Monday, December 1, 2008

Why wages are low in poor countries

... and how we can help.
Caplan asks if those who criticize companies that pay low wages overseas feel that they could get rich quick by investing all of their resources in overseas enterprises — specifically, enterprises in poor countries. After all, it stands to reason that if workers in developing countries are underpaid and exploited, a profit-seeking businessperson would be able to reap immediate profits by hiring the workers away from their current occupations and re-employing them elsewhere.

If people pass on the opportunity, Caplan argues, then they implicitly accept the tragic-but-nonetheless-real fact that workers in very poor countries simply are not very productive. Low wages, then, are not the product of exploitative multinational corporations but of extremely low productivity. The relevant question for those concerned about the very poor is not "how do we convince (or force) multinational corporations to pay more" but "how can we improve the productivity of the world's poorest workers?"


Finally, when it comes to a firm's production decisions, wages are not all that matters. Firms will invest in inputs — say "unskilled labor" and "skilled labor" — until the ratio of the marginal products of the factors to the prices of the factors are equal for all inputs. If an American worker earns $30 per hour while a Chinese worker earns $1 per hour, this is not by itself sufficient to show that investing in China is in a firm's best interests. If the American worker can produce 120 units of output in an hour while the Chinese worker can only produce two, then producing the good in the United States is actually cheaper. Each unit produced in the United States costs twenty-five cents, while each unit produced in China costs fifty cents.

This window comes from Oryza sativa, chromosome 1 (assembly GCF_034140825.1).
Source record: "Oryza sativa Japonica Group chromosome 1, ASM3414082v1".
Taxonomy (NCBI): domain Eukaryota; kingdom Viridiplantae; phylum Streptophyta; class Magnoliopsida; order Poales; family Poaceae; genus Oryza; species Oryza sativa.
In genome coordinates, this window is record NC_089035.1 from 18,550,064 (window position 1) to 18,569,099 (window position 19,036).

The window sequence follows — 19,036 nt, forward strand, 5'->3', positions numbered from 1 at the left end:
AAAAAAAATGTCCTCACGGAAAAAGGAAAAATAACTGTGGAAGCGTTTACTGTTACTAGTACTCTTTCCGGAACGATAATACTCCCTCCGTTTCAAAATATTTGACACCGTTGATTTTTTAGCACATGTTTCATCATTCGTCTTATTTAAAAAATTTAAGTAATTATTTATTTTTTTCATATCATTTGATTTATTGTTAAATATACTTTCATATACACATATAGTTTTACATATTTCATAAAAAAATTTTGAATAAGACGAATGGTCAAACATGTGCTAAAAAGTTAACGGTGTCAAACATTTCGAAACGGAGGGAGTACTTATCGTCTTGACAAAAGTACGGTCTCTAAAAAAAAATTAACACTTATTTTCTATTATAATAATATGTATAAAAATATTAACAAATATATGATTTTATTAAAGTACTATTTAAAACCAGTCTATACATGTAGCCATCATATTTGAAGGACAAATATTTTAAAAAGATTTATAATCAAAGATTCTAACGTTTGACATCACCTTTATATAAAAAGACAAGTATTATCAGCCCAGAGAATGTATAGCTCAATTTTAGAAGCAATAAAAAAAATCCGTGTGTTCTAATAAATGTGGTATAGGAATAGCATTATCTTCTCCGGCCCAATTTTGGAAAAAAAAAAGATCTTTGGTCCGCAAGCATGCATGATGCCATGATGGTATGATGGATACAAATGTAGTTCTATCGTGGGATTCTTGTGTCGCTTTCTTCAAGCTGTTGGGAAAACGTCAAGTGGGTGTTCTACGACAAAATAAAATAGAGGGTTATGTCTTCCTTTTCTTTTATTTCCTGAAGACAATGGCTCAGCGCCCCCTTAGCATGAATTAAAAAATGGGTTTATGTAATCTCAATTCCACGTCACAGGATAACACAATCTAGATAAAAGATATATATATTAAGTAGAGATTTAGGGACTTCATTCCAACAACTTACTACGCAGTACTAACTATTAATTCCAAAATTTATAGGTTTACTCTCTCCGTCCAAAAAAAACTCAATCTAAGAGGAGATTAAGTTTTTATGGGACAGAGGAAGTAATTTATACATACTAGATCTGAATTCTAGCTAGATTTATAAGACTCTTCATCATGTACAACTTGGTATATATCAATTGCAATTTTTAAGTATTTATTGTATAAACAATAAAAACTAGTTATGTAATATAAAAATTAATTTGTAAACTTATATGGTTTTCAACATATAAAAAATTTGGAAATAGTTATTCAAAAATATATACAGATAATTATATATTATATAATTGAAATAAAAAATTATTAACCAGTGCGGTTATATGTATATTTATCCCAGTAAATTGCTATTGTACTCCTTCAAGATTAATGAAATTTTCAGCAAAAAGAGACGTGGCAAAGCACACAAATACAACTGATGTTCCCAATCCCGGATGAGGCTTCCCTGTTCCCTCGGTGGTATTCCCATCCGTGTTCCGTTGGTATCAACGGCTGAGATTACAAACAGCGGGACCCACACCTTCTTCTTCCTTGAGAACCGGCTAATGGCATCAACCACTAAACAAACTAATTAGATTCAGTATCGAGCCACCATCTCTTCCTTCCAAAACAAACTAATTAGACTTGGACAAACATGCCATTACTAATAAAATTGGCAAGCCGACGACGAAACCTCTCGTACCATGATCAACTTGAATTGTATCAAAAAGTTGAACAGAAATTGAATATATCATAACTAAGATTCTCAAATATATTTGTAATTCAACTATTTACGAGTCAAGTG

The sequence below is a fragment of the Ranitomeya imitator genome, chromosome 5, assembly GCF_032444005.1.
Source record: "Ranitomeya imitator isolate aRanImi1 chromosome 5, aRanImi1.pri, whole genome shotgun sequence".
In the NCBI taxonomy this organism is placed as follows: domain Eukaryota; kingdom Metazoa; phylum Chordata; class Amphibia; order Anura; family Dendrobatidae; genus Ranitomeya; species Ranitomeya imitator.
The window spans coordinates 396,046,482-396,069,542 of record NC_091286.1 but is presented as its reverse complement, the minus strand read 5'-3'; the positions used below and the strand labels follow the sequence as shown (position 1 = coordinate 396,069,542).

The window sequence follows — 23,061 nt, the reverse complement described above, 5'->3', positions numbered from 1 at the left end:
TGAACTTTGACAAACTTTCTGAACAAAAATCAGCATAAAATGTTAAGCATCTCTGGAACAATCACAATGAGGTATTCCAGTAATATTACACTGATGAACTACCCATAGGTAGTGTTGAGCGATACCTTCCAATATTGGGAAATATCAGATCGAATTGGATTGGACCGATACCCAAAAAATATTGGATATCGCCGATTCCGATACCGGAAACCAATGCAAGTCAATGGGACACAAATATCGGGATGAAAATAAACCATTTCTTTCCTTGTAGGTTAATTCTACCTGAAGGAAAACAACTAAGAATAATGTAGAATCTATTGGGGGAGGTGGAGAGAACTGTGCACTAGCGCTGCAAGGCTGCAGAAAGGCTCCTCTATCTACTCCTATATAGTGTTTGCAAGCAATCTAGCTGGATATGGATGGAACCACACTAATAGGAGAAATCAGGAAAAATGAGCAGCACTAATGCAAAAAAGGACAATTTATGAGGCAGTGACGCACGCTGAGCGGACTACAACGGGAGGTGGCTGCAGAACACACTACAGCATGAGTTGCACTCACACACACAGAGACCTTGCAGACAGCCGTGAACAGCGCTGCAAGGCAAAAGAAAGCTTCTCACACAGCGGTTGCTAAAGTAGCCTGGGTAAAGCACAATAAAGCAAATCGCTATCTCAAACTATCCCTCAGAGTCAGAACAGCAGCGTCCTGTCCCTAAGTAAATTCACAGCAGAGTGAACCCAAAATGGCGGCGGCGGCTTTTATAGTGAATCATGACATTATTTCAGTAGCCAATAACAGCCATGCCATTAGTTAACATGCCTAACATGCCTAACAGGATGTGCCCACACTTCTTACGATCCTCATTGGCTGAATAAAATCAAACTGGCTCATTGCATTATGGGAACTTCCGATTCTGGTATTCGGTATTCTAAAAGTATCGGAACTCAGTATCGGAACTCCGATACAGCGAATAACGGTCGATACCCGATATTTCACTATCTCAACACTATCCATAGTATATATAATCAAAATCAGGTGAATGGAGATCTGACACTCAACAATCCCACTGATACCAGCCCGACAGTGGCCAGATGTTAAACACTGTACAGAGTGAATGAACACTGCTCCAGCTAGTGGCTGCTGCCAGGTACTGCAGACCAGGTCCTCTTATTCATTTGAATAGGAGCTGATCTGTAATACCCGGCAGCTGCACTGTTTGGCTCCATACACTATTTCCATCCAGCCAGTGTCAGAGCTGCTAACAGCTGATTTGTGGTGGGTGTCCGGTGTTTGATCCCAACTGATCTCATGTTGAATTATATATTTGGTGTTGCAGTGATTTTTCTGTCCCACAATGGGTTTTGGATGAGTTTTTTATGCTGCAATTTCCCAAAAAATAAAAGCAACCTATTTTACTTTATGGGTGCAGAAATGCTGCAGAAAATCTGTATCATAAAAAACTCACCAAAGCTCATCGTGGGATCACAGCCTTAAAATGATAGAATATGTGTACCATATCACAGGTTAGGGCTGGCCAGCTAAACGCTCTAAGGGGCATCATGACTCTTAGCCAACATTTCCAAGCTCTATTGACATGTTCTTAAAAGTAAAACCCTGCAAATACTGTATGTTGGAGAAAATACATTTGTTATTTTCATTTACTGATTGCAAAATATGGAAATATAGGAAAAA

The idea that expanding and integrating the global marketplace exploits the poor is a myth that causes avoidable misery. Protesting and trying to slow the advance of international capitalism is not the solution. Encouraging the development of institutions in which the world's poor can increase their productivity is.


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